Sanity conference: The importance of attending industry events

Oct. 2, 2014

Last month I flew from my home in the SF Bay Area to beautiful San Diego. I would spend two full days at The Dana at Mission Bay and although the city tours, poolside lounging and cocktail parties made it feel like a mini vacation, I was actually there for work.

Once a year the vending councils for California and Arizona get together for fun and education, and although I always have a good time, truthfully every year I consider not attending. Here’s why:

Working in a family business you get used to wearing many hats (I often joke that I not only wear different hats but different outfits – warehouse yoga pants, sales dress slacks and route uniform). So as fun as these events can be, I often wonder if they are worth postponing important work or exhausting valuable time.

I’ve concluded that the answer is yes.

Yes, it’s important to take time and recharge away from the office and yes, the education seminars are often very helpful.

However as true as these yeses are, there is one truth that I believe is more valuable. I find that these events act as much needed support groups. A time to meet with people who understand the daily struggles of the vending world, who know the pros/cons of working for yourself, who also battle state legislation, city codes, indifferent employees and demanding customers who want more service and lower prices.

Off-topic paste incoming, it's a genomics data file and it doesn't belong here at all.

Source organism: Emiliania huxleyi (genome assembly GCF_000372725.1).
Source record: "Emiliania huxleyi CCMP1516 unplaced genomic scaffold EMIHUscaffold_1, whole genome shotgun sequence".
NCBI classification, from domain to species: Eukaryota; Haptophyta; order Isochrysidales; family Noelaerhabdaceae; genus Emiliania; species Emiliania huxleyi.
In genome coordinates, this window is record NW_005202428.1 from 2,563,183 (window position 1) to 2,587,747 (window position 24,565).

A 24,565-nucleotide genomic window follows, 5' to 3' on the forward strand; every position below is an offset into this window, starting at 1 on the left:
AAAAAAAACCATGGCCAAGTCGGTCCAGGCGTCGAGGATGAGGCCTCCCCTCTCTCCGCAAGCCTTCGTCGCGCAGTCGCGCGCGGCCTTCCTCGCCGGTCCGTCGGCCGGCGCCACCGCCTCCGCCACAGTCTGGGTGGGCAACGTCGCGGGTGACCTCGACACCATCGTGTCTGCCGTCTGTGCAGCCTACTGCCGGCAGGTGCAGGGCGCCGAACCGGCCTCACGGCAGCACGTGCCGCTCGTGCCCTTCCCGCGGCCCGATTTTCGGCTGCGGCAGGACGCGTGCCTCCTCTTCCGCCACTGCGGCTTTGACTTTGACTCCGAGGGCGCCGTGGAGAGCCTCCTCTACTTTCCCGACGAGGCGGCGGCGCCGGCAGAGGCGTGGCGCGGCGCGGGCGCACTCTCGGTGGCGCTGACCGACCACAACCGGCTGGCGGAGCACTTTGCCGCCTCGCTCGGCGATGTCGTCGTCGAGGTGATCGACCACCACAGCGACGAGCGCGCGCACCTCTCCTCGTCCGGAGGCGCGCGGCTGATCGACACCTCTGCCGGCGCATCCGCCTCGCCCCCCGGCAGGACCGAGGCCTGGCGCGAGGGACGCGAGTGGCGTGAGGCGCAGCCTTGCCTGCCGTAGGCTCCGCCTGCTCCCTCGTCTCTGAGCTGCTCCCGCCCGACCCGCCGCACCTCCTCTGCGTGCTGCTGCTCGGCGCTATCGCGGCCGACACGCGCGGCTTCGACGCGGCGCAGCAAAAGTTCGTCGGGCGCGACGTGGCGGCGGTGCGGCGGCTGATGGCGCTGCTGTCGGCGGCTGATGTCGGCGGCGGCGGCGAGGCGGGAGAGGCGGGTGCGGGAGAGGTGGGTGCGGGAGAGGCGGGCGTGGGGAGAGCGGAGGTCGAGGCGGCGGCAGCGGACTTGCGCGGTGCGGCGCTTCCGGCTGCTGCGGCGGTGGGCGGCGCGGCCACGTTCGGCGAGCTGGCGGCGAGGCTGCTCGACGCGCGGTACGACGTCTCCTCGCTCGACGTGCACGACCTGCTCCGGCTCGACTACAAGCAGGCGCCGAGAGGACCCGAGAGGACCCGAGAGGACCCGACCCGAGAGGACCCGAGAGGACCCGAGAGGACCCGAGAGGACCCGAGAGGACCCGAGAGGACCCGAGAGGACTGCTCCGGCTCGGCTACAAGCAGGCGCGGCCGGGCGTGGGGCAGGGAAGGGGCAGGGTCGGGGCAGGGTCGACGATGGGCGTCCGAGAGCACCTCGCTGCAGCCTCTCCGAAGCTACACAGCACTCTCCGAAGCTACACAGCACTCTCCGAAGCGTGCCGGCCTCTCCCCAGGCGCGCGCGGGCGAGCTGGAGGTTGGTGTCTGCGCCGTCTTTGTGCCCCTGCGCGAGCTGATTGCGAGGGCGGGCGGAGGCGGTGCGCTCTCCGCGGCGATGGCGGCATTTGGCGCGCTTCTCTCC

These conferences and conventions are, for me, just as much an opportunity to learn/network as they are a chance to feel normal, made less crazy by the comfort that there are other operators out there that are just like me.

Added bonus: Operators are more willing to share trade “secrets” with people who aren’t their direct competitors.

That being said, if you are an operator reading this and aren’t a part of your state’s association I highly recommend signing up. And if you are on the fence about attending the next NAMA event, CTW, I very much hope that you decide to go. I was talking myself out of it but two days in San Diego—two days of feeling sane—made me change my mind.